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Diseases Transmitted by Birds

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  • Author: Matthew E. Levison1
  • Editor: David Schlossberg2
  • VIEW AFFILIATIONS HIDE AFFILIATIONS
    Affiliations: 1: Drexel University, Bryn Mawr, PA 19010; 2: Philadelphia Health Department, Philadelphia, PA
  • Source: microbiolspec July 2015 vol. 3 no. 4 doi:10.1128/microbiolspec.IOL5-0004-2015
  • Received 05 February 2015 Accepted 24 February 2015 Published 31 July 2015
  • Matthew E. Levison, ml46@drexel.edu
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  • Abstract:

    Although many people these days actually work very hard at leisure time activities, diseases are most commonly acquired from birds during the course of work in the usual sense of the term, not leisure. However, travel for pleasure to areas where the diseases are highly endemic puts people at risk of acquiring some of these bird-related diseases (for example, histoplasmosis and arbovirus infections), as does ownership of birds as pets (psittacosis).

  • Citation: Levison M. 2015. Diseases Transmitted by Birds. Microbiol Spectrum 3(4):IOL5-0004-2015. doi:10.1128/microbiolspec.IOL5-0004-2015.

Key Concept Ranking

Acute Respiratory Distress Syndrome
0.44008428
Infection and Immunity
0.41169652
0.44008428

References

1. Acha PN, Szyfres B. 1987. Zoonoses and Communicable Diseases Common to Man and Animals, 2nd ed. Pan American Health Organization, Washington, DC.
2. Brandly CA. 1964. The occupational hazard of Newcastle disease to man. Lab Anim Care 14:433–440. [PubMed]
3. Centers for Disease Control. 1982. Psittacosis associated with turkey processing—Ohio. MMWR Morb Mortal Wkly Rep 30:638–640. [PubMed]
4. Gatus BJ, Rose MR. 1983. Japanese B encephalitis: epidemiology, clinical and pathologic aspects. J Infect 6:213–218. [CrossRef]
5. Peiris JSM, de Jong MD, Guan Y. 2007. Avian influenza virus (H5N1): a threat to human health. Clin Microbiol Rev 20:243–267. doi:10.1128/CMR.00037-06. [PubMed][CrossRef]
6. Tellier R. 2006. Review of aerosol transmission of influenza A virus. Emerg Infect Dis 12:1657–1662. [PubMed][CrossRef]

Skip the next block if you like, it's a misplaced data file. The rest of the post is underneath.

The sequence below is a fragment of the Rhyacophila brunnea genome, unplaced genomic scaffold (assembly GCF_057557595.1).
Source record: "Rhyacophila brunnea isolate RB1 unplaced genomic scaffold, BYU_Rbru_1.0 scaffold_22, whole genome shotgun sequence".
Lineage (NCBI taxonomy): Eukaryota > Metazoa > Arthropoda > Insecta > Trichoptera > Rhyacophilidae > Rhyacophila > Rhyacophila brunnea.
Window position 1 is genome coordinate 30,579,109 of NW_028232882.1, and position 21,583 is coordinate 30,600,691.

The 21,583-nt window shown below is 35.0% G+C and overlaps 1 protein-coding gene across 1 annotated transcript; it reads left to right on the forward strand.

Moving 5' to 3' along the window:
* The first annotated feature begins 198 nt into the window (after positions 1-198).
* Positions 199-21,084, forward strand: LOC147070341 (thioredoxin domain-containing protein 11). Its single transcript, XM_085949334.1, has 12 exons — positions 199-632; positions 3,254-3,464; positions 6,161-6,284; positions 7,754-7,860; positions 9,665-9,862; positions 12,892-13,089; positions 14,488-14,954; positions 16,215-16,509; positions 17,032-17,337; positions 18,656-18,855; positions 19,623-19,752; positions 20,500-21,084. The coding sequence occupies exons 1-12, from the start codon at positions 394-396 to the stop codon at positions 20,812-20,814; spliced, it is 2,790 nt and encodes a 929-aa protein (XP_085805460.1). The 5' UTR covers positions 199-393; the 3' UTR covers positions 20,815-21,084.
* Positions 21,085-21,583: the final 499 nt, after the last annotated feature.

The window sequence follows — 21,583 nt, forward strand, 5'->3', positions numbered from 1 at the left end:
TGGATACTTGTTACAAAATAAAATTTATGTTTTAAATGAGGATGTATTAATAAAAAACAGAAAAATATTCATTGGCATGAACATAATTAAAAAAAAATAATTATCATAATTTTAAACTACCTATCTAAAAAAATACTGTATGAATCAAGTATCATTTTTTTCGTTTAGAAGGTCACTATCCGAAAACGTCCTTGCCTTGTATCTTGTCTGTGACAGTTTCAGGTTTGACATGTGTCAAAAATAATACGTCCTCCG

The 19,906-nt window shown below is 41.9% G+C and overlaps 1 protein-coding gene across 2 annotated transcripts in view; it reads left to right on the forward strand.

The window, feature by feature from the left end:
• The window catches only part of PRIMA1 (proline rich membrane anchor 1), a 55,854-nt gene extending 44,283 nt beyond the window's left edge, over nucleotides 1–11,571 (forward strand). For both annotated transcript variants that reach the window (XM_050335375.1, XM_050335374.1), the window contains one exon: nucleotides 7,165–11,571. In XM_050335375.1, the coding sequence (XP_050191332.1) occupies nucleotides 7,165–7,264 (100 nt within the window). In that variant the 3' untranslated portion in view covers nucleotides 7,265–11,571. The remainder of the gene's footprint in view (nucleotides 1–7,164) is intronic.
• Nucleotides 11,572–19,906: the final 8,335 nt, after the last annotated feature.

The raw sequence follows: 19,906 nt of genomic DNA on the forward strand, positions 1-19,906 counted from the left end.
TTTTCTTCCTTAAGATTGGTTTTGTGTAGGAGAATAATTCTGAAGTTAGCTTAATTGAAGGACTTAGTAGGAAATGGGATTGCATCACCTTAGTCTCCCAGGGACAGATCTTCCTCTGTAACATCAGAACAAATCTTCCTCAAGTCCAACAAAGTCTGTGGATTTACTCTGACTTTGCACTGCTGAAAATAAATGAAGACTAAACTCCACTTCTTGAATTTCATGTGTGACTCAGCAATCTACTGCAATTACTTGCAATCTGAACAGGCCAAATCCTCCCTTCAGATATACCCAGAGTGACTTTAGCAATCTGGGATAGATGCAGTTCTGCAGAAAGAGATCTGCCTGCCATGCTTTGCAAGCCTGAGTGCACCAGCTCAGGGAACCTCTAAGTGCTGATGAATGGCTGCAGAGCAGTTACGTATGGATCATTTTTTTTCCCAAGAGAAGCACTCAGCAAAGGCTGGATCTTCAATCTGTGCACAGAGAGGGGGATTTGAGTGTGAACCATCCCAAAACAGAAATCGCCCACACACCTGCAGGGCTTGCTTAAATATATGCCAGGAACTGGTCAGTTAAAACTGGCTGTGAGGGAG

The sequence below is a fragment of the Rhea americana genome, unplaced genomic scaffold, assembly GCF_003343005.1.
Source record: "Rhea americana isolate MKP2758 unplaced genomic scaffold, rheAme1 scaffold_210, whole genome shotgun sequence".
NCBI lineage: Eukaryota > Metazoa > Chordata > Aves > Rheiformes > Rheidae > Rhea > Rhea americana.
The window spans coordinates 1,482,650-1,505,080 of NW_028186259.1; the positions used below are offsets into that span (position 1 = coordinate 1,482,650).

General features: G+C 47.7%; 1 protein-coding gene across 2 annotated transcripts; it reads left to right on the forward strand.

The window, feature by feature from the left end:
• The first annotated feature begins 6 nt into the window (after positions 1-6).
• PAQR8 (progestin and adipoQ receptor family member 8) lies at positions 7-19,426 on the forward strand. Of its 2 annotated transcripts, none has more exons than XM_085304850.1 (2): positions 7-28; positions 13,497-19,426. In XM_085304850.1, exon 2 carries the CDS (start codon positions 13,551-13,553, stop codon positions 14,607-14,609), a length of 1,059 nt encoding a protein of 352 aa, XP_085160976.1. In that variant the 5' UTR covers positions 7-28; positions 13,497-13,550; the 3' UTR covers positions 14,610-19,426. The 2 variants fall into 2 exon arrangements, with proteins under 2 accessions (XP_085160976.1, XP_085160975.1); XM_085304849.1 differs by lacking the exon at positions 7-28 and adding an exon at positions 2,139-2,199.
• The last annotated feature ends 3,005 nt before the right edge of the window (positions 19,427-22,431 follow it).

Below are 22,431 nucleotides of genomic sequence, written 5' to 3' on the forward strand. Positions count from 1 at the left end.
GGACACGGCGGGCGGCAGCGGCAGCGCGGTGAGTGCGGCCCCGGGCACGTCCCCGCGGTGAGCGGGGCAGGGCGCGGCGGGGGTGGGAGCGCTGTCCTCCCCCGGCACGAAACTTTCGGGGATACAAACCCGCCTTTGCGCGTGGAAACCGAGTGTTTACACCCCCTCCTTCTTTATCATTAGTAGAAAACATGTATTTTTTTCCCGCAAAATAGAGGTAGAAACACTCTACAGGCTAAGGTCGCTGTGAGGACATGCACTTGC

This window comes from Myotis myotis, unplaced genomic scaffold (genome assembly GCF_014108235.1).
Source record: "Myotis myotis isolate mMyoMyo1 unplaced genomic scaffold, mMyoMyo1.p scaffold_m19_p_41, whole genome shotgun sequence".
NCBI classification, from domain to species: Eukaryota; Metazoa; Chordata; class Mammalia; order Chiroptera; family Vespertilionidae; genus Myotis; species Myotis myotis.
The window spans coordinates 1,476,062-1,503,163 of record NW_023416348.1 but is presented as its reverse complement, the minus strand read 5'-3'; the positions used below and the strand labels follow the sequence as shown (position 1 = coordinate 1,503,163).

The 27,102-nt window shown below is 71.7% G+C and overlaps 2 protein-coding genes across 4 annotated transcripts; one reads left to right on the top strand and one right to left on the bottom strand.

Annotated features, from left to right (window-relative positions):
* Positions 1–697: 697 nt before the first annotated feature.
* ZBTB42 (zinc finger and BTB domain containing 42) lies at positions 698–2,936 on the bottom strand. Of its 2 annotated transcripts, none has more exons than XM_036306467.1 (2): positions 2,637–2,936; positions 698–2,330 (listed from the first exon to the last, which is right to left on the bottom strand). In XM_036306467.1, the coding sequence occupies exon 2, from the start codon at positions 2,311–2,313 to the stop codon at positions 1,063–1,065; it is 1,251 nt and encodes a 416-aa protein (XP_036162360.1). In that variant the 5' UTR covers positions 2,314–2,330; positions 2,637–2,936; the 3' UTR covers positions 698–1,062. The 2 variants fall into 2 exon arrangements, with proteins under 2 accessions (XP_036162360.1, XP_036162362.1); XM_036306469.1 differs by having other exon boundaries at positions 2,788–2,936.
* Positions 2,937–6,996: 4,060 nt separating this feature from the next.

7. Tesh RB. 1982. Arthritides caused by mosquito-borne viruses. Annu Rev Med 33:31–40. [PubMed][CrossRef]
8. Wheat J, Sarosi G, McKinsey D, Hamill R, Bradsher R, Johnson P, Loyd J, Kauffman C. 2000. Practice guidelines for the management of patients with histoplasmosis. Clin Infect Dis 30:688–695. [PubMed][CrossRef]
9. World Health Organization. 2015. Influenza at the human-animal interface. Summary and assessment as of 26 January 2015. World Health Organization, Geneva, Switzerland. http://www.who.int/influenza/human_animal_interface/Influenza_Summary_IRA_HA_interface_26January2015.pdf.pdf.
10. World Health Organization Scientific Working Group. 1980. Enteric infections due to Campylobacter, Yersinia, Salmonella and Shigella. Bull WHO 58:519–537. [PubMed]
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/content/journal/microbiolspec/10.1128/microbiolspec.IOL5-0004-2015
2015-07-31
2017-09-21

Abstract:

Although many people these days actually work very hard at leisure time activities, diseases are most commonly acquired from birds during the course of work in the usual sense of the term, not leisure. However, travel for pleasure to areas where the diseases are highly endemic puts people at risk of acquiring some of these bird-related diseases (for example, histoplasmosis and arbovirus infections), as does ownership of birds as pets (psittacosis).

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Figures

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FIGURE 1

A dead crow, an indicator of West Nile virus infection. doi:10.1128/microbiolspec.IOL5-0004-2015.f1

Source: microbiolspec July 2015 vol. 3 no. 4 doi:10.1128/microbiolspec.IOL5-0004-2015
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Image of FIGURE 2
FIGURE 2

Pigeons roosting in large groups gather atop or in buildings, where their old droppings can harbor the causal agent of cryptococcosis. doi:10.1128/microbiolspec.IOL5-0004-2015.f2

Source: microbiolspec July 2015 vol. 3 no. 4 doi:10.1128/microbiolspec.IOL5-0004-2015
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Tables

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TABLE 1

Bird-related diseases

Source: microbiolspec July 2015 vol. 3 no. 4 doi:10.1128/microbiolspec.IOL5-0004-2015

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